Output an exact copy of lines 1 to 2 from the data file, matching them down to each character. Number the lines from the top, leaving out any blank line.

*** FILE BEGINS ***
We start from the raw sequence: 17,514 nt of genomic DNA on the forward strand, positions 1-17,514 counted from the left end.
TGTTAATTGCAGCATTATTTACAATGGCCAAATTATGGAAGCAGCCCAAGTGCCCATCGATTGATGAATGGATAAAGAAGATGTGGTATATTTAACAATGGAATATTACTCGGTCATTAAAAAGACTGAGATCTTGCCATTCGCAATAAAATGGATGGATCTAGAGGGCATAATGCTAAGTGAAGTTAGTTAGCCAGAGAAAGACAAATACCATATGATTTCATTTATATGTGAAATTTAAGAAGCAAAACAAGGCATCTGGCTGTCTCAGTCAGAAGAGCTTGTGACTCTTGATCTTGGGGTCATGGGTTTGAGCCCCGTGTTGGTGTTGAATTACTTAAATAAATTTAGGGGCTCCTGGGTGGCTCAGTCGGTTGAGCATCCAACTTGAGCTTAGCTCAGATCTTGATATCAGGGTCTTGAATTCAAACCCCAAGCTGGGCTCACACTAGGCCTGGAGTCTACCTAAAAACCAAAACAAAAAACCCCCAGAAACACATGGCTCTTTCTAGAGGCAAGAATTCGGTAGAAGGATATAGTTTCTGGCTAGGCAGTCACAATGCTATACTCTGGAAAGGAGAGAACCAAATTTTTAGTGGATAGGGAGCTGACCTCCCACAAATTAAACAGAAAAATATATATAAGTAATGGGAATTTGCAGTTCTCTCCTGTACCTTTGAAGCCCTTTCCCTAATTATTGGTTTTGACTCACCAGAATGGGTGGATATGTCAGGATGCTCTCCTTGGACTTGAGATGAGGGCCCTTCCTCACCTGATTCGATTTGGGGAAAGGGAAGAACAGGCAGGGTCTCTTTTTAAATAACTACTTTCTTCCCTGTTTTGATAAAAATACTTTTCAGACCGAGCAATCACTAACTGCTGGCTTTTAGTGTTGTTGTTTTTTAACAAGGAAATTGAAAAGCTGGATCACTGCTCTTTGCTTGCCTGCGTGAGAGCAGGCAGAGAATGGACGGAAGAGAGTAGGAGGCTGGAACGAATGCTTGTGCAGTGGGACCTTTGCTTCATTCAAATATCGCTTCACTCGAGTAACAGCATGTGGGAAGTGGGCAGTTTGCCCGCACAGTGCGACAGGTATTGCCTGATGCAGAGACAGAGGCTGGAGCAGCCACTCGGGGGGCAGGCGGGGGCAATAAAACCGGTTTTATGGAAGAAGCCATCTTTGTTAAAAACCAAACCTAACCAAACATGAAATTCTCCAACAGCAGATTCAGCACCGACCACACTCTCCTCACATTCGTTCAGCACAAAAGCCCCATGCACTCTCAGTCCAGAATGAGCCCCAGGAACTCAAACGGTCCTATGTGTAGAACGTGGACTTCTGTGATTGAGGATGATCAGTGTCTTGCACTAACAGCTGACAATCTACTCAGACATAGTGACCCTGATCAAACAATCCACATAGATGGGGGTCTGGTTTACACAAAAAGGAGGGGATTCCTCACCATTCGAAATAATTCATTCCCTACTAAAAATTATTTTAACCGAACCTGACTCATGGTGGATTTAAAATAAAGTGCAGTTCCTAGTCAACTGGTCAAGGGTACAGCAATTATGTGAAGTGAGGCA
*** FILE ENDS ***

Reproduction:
We start from the raw sequence: 17,514 nt of genomic DNA on the forward strand, positions 1-17,514 counted from the left end.
TGTTAATTGCAGCATTATTTACAATGGCCAAATTATGGAAGCAGCCCAAGTGCCCATCGATTGATGAATGGATAAAGAAGATGTGGTATATTTAACAATGGAATATTACTCGGTCATTAAAAAGACTGAGATCTTGCCATTCGCAATAAAATGGATGGATCTAGAGGGCATAATGCTAAGTGAAGTTAGTTAGCCAGAGAAAGACAAATACCATATGATTTCATTTATATGTGAAATTTAAGAAGCAAAACAAGGCATCTGGCTGTCTCAGTCAGAAGAGCTTGTGACTCTTGATCTTGGGGTCATGGGTTTGAGCCCCGTGTTGGTGTTGAATTACTTAAATAAATTTAGGGGCTCCTGGGTGGCTCAGTCGGTTGAGCATCCAACTTGAGCTTAGCTCAGATCTTGATATCAGGGTCTTGAATTCAAACCCCAAGCTGGGCTCACACTAGGCCTGGAGTCTACCTAAAAACCAAAACAAAAAACCCCCAGAAACACATGGCTCTTTCTAGAGGCAAGAATTCGGTAGAAGGATATAGTTTCTGGCTAGGCAGTCACAATGCTATACTCTGGAAAGGAGAGAACCAAATTTTTAGTGGATAGGGAGCTGACCTCCCACAAATTAAACAGAAAAATATATATAAGTAATGGGAATTTGCAGTTCTCTCCTGTACCTTTGAAGCCCTTTCCCTAATTATTGGTTTTGACTCACCAGAATGGGTGGATATGTCAGGATGCTCTCCTTGGACTTGAGATGAGGGCCCTTCCTCACCTGATTCGATTTGGGGAAAGGGAAGAACAGGCAGGGTCTCTTTTTAAATAACTACTTTCTTCCCTGTTTTGATAAAAATACTTTTCAGACCGAGCAATCACTAACTGCTGGCTTTTAGTGTTGTTGTTTTTTAACAAGGAAATTGAAAAGCTGGATCACTGCTCTTTGCTTGCCTGCGTGAGAGCAGGCAGAGAATGGACGGAAGAGAGTAGGAGGCTGGAACGAATGCTTGTGCAGTGGGACCTTTGCTTCATTCAAATATCGCTTCACTCGAGTAACAGCATGTGGGAAGTGGGCAGTTTGCCCGCACAGTGCGACAGGTATTGCCTGATGCAGAGACAGAGGCTGGAGCAGCCACTCGGGGGGCAGGCGGGGGCAATAAAACCGGTTTTATGGAAGAAGCCATCTTTGTTAAAAACCAAACCTAACCAAACATGAAATTCTCCAACAGCAGATTCAGCACCGACCACACTCTCCTCACATTCGTTCAGCACAAAAGCCCCATGCACTCTCAGTCCAGAATGAGCCCCAGGAACTCAAACGGTCCTATGTGTAGAACGTGGACTTCTGTGATTGAGGATGATCAGTGTCTTGCACTAACAGCTGACAATCTACTCAGACATAGTGACCCTGATCAAACAATCCACATAGATGGGGGTCTGGTTTACACAAAAAGGAGGGGATTCCTCACCATTCGAAATAATTCATTCCCTACTAAAAATTATTTTAACCGAACCTGACTCATGGTGGATTTAAAATAAAGTGCAGTTCCTAGTCAACTGGTCAAGGGTACAGCAATTATGTGAAGTGAGGCA